Creamy Biltong Soup


Two of my favourite ingredients, biltong and blue cheese, make this a ‘must have’ comfort dish for winter.


  • 200g butter
  • 1 large onion, finely chopped
  • 250ml flour
  • 5ml ground cumin
  • 150g biltong powder
  • 2 Knorr Vegetable Stock Pot or 3 Ina Paarman Concentrated Vegetable Stock Sticks
  • 1L boiling water
  • 500ml milk
  • 380g (1 can) Nestlé Ideal Unsweetened Evaporated Milk
  • 5ml fresh nutmeg
  • 200g mature Cheddar, grated
  • 50ml sherry
  • 50g blue cheese, crumbled
  • salt and pepper to taste
  • extra biltong slices, to serve


  1. Dissolve stock in 250ml of the boiling water.
  2. Melt butter in a large pot and add onion. Fry until soft and translucent, then add the cumin and biltong powder.
  3. Add flour to the onion mixture and lower the heat.
  4. Slowly add the stock, stirring continuously and adding the rest of the boiling water while stirring.
  5. Add milk in small quantities until it is well incorporated and creamy. Grate nutmeg into the soup and add the evaporated milk.
  6. Turn off the stove and add the cheese, stirring to melt. Once you have added the cheese, don’t boil the soup again, as it will split.
  7. Add sherry and mix well before adding the crumbled blue cheese, leaving some for serving.
  8. Season to taste.
  9. Puree soup using a stick or jug blender.
  10. Serve with sliced biltong and crumbled blue cheese.

Carrot, Orange and Ginger Soup

I read menus the same way as I read recipe books … like a novel.

When we recently popped into Mugg and Bean for coffee, I noticed that they have a Carrot and Ginger soup on their menu. The ingredients ticked all my ‘to have’ boxes and I decided to try and construct my own version of this soup.

During the R&D process of developing a new recipe, it is sometimes difficult to pen all the ingredients and method down, as a lot of tasting and adjusting takes place. Do your own tweaking of my recipe if you need more or less of a bite.


  • 6 Carrots scraped and cut into rounds
  • ½ Onion, chopped
  • Olive oil
  • 2 Knorr Stock Pots (either chicken or vegetable)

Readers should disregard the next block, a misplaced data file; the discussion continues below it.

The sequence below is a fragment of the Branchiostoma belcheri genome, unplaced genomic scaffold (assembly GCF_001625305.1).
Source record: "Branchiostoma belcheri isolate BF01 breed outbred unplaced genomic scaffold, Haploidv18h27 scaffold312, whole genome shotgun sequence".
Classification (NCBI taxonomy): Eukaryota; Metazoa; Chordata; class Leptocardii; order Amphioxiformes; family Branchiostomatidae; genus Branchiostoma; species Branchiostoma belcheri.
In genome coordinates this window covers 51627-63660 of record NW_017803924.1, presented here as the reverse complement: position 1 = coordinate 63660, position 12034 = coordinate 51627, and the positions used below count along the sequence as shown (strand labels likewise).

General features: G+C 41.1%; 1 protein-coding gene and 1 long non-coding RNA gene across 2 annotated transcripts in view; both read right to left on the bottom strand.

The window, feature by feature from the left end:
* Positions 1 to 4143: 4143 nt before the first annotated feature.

• 1 litre boiling water
  • 1 t freshly crushed garlic
  • 2 t freshly grated ginger
  • ½ handful fresh coriander, chopped
  • ½ t ground coriander
  • ½ t ground cumin
  • Zest of ½ an orange
  • Juice of the whole orange
  • ½ chilli
  • Salt and Pepper to taste


  • Fry the onion, garlic and ginger in olive oil in a large pot until soft and translucent.
  • Add the chopped coriander, ground coriander, ground cumin, chopped chilli and orange zest.
  • Dissolve the stock pots in the boiling water. Add the water, orange juice and carrots to the pot.
  • Let it simmer until the carrots are soft.
  • Puree soup using a stick or jug blender for a smoother consistency.
  • Season to taste

Chicken Pie

Comforting Chicken Pie …

Chicken Pie

Chicken Pie

In our modern, fast-paced lives we are always looking for a quick recipe, a swift fix to our problems and instant gratification. But some things are just way better when done at a slower pace. The slow-food movement is being revived, and I relish the time, love and affection that goes into preparing food during the pre-microwave era.

This chicken pie recipe should only be attempted if you have some time on your hands. Read a book or magazine while the chicken is bubbling away … you can even go and potter around the garden as this chicken is going nowhere soon.

I prefer to use a whole bird as the different textures of meat add to the overall result of a moist and tender filling.

Continue reading


Melkkos … a traditional South African dish.


Who remembers indulging in a bowl of steaming, fragrant Melkkos on a cold, winter evening curled up on a sofa in front of a crackling fire? Having a warm bowl of this heavenly dish in front of me awakens a sense that if I close my eyes I will feel my Mom hugging me.  This must truly be one of the most nostalgic dishes in my memory bank.

Melkkos, which directly translates to Milk Food, is one of those classic South African dishes that is often passed down from a long line of grandparents and parents. MelksnyselsThere are many variations on this dish with the two popular ones being the recipe that I grew up with (and shared below) and the other one is Melksnysels (Noodles boiled in milk) for which I never acquired a taste.

Melkkos is also very versatile … you can enjoy it for breakfast, serve it as dessert to round off a traditional South African meal or have it as a light Sunday dinner.

Some traditions should never die … this is one of them! Continue reading

Poorman’s Ragu

Poorman’s Ragu

Ragu and Pasta


Comfort food is satisfying because it is prepared in an unpretentious traditional way with a nostalgic appeal that reminds you of home, family or friends. As the seasonal clock turns from summer to autumn, our senses inevitably convey the message that the time for comfort food has arrived.

I happen to stumble across this versatile, rich, beautifully cooked meat-based sauce that is as good served with pasta, over polenta, in wraps, chilli con-carne, as a pie filling and even cottage pie.Ragu and Polenta

The secret of a good ragu is to choose the right cut of meat.  A wrong cut is probably the worst mistake you can make.  Some cuts which are good for braising, like sirloin and prime rib, don’t break down in the same way and you’ll be left with chunks of tight, dry meat rather than meltingly tender beef. It is advisable to use cheaper cuts like shin, chuck or blade. Continue reading